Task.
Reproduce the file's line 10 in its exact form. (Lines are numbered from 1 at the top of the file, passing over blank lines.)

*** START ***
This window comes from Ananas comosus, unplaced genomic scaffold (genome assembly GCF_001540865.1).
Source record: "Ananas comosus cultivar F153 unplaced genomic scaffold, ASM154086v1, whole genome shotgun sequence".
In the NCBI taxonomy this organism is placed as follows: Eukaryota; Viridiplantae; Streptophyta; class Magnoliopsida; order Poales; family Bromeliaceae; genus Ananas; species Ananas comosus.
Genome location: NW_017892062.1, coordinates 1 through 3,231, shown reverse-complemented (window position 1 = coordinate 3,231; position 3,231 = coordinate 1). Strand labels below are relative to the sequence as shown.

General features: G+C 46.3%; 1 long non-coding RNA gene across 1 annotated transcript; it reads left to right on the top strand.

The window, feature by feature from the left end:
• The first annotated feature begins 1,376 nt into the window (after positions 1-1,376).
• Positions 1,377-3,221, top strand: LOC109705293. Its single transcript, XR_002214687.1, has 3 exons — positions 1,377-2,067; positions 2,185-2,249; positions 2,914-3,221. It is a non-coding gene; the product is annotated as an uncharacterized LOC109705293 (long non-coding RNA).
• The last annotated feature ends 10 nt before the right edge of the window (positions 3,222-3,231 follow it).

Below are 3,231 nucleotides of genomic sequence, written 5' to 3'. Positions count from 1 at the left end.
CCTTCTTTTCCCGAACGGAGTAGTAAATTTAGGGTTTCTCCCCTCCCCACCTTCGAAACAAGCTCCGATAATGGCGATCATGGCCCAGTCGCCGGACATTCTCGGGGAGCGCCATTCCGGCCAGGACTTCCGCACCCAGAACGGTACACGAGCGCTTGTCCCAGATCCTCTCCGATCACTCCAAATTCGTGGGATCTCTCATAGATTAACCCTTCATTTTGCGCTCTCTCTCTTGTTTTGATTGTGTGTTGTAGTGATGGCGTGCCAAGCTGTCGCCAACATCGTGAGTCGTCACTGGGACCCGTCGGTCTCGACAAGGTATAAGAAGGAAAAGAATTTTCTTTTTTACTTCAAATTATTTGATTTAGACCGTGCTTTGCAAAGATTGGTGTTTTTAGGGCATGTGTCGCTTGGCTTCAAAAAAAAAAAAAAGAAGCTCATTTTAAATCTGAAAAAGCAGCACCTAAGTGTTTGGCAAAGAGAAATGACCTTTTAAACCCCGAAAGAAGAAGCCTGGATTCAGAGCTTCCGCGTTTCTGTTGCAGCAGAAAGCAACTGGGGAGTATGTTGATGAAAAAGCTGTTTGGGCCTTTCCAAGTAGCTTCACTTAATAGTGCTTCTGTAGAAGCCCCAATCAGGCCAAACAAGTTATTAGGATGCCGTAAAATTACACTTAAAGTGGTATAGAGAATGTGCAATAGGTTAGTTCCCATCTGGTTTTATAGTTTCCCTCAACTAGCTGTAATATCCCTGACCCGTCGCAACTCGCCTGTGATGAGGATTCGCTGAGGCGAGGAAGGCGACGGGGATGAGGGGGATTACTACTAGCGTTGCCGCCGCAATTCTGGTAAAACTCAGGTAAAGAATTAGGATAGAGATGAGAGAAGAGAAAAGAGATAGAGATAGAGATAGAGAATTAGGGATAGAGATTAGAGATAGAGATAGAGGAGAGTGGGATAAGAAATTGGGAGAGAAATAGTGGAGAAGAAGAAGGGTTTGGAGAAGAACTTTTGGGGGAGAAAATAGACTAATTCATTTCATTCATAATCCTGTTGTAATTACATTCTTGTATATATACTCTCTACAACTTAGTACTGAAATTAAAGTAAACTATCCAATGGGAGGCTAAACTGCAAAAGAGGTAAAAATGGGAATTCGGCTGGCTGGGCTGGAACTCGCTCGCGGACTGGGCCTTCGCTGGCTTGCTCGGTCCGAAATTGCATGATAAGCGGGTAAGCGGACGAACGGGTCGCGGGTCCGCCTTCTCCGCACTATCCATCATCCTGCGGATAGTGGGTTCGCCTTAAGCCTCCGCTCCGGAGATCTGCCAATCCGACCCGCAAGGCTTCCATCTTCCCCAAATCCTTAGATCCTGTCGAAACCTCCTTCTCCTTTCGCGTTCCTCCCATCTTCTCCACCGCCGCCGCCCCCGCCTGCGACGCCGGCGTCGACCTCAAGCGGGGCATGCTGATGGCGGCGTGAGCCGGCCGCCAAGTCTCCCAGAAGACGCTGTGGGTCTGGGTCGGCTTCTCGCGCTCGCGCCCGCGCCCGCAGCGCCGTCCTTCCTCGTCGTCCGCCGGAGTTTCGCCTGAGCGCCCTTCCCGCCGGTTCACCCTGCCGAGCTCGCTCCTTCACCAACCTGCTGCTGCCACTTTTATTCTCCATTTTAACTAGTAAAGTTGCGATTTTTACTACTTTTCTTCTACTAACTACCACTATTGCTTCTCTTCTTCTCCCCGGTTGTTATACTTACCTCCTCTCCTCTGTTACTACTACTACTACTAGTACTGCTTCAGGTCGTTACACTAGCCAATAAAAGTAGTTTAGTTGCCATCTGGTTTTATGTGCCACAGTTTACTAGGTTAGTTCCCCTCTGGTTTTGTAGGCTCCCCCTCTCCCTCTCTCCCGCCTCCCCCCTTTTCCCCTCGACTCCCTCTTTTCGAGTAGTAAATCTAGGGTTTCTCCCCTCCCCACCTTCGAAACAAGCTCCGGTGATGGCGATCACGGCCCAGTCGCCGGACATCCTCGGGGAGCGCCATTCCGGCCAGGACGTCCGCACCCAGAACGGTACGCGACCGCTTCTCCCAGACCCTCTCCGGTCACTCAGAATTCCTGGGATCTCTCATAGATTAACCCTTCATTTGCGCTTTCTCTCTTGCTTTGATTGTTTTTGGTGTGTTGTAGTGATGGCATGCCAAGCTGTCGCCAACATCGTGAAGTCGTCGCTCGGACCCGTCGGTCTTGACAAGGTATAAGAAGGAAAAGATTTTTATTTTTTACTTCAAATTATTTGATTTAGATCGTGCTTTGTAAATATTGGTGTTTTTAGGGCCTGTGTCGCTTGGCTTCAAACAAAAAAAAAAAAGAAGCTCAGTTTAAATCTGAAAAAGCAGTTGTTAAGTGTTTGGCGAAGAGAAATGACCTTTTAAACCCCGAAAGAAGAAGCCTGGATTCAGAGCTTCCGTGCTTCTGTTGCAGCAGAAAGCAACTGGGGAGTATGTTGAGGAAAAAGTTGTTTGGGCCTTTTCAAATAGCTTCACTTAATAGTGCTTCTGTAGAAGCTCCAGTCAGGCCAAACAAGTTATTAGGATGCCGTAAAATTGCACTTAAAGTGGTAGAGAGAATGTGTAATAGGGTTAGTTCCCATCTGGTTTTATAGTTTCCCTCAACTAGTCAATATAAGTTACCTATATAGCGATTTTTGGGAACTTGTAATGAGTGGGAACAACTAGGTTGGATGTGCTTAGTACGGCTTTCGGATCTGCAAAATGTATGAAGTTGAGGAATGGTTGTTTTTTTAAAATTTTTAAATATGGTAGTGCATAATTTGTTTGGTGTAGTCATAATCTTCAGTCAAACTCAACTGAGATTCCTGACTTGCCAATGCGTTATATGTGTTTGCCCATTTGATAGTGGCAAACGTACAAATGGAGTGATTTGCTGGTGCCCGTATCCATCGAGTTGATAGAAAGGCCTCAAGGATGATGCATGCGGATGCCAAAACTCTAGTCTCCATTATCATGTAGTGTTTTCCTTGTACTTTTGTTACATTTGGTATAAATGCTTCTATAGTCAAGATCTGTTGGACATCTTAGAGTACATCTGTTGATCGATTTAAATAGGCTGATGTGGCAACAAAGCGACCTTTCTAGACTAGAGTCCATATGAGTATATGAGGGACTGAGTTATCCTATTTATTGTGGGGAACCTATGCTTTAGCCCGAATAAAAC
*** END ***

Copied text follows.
Below are 3,231 nucleotides of genomic sequence, written 5' to 3'. Positions count from 1 at the left end.